By Stephanie Carr • March 30, 2019•Writers in Residence, Careers, Firms and the Private Sector, Nonprofits and the Public Interest, Other Career Issues
Growing a cannabis law practice requires a working knowledge of the legal and botanical differences between marijuana and hemp so practitioners can interpret current laws and anticipate future laws. The following is a simplified, step-by-step guide to understanding their relationship and key differences. This information will be the primer for future posts about legal opportunities in the cannabis field.
Step One: All in the Family
If you’re a bourbon aficionado or have the pleasure of calling yourself a Kentuckian, you know that all bourbon is whiskey but not all whiskey is bourbon. The same logic applies here: both marijuana and hemp are cannabis plants, but not all cannabis plants are marijuana. Cannabis is a genus of flowering plants that contains a variety of chemical compounds called cannabinoids. Two of the most dominant cannabinoids are tetrahydrocannabinol (THC) and cannabidiol (CBD). THC is psychoactive and intoxicating. CBD is psychoactive but is not intoxicating (i.e., it will not get the user "high").
Step Two: Botanical Differences
Cannabis sativa L. is a subspecies of the cannabis genus to which both hemp and marijuana belong. This is where the similarities end and the distinguishing begins.
Marijuana plants have broader leaves, tight buds, and higher THC levels. The higher THC concentration is the primary legal distinction, as discussed below. Unlike hemp, marijuana plants require a carefully controlled, warm, and humid atmosphere to grow. Marijuana can be contaminated by cross-pollination from hemp plants up to 30 miles away, making outdoor cultivation a difficult and a sometimes ill-advised choice.
Hemp plants are typically taller and more fibrous with low levels of THC. Hemp is grown primarily for industrial purposes and can produce items including but not limited to paper, clothing, building materials, and oils. Hemp oil may be extracted from hemp, and CBD may be isolated from hemp. Hemp generally has a longer growth cycle than marijuana but can flourish when plants are grown closely together in large, multi-acre plots.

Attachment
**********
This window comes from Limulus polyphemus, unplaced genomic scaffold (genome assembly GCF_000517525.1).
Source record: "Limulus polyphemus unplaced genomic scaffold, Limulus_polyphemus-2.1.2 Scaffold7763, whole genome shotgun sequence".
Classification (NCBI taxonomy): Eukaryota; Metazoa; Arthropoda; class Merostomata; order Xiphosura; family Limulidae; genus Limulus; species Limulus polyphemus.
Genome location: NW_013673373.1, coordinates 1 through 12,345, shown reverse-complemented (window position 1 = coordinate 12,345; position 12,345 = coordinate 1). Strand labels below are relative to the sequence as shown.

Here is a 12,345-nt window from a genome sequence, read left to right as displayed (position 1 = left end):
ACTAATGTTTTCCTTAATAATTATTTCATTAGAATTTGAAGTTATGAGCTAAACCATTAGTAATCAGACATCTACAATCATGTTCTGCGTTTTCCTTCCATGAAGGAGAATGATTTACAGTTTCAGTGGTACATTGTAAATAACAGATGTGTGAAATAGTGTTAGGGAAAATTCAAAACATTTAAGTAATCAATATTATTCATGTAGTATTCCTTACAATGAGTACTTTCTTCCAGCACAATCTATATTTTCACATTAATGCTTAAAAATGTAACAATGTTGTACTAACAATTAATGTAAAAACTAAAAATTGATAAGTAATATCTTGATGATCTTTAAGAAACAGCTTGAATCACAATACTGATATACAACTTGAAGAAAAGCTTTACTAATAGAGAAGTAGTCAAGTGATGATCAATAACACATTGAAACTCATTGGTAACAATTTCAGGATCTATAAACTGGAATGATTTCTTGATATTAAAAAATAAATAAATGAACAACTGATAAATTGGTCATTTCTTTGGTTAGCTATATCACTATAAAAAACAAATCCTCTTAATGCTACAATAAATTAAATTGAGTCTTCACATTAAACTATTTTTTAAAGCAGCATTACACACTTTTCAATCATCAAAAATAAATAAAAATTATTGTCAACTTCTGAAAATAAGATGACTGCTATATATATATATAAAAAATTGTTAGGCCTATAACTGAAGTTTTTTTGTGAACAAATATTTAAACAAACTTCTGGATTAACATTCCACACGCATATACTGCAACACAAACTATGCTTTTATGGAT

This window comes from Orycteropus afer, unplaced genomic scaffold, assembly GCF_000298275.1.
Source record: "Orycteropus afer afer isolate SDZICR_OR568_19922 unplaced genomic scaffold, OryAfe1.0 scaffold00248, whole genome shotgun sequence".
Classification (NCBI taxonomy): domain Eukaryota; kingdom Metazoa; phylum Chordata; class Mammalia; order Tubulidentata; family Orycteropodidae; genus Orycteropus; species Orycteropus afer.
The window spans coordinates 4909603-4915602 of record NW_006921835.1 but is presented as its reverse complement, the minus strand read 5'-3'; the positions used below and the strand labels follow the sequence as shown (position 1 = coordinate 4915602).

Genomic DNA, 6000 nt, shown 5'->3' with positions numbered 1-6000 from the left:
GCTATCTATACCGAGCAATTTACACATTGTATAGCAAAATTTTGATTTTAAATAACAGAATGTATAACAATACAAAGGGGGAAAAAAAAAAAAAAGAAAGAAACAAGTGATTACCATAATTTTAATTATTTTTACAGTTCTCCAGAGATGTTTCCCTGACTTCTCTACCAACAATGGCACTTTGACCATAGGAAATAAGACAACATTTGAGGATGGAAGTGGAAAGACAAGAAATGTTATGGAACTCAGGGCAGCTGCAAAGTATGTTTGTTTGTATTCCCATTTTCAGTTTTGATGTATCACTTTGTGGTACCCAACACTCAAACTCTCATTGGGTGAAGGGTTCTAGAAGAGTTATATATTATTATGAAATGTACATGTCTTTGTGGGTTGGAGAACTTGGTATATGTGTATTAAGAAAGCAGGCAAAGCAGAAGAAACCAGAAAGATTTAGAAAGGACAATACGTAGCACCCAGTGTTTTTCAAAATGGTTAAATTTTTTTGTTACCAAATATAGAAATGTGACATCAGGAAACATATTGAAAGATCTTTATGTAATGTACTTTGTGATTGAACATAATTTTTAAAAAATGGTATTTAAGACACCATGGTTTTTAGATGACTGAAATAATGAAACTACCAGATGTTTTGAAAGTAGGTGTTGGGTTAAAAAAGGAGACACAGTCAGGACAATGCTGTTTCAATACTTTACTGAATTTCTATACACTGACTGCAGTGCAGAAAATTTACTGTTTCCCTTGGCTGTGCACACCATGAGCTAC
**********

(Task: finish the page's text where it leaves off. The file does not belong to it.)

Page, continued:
Step Three: Legal Differences
The legal distinction between marijuana and hemp has rapidly evolved in the past five years and remains in a state of flux. For a comprehensive understanding of these changes, practitioners should review:
- The Controlled Substances Act (CSA)
- The hemp provisions within the 2018 Farm Bill
- The Federal Food, Drug, and Cosmetic Act (FDCA)
- Current U.S. Food and Drug Administration (FDA) debates regarding CBD
- State-specific legislation
Perhaps most importantly, one should review and understand changes that have occurred between passage of the 2014 and 2018 Farm Bills. Since we can’t dive into all of those now, here’s a breakdown of the current legal landscape.
Under federal law, marijuana is a Schedule I controlled substance and illegal in any circumstances. The CSA defines marijuana as “all parts of the plant Cannabis sativa L – and every compound, manufacture, salt, derivative, mixture or preparation of such plant, its seeds, or resin.” However, a majority of states have legalized marijuana for recreational and/or medicinal use.
The currently accepted legal definition of industrial hemp is any part of the cannabis plant that has no more than 0.3% of THC on a dry weight basis. The 2018 Farm Bill effectively legalized hemp by removing industrial hemp from the CSA’s definition of “marijuana” and from Schedule I. The FDA, however, considers THC and CBD as “drugs” under the FDCA, such that neither may be added to food or dietary supplements regardless of whether the cannabinoids are derived from marijuana or hemp. But that’s a different story, for a different blog.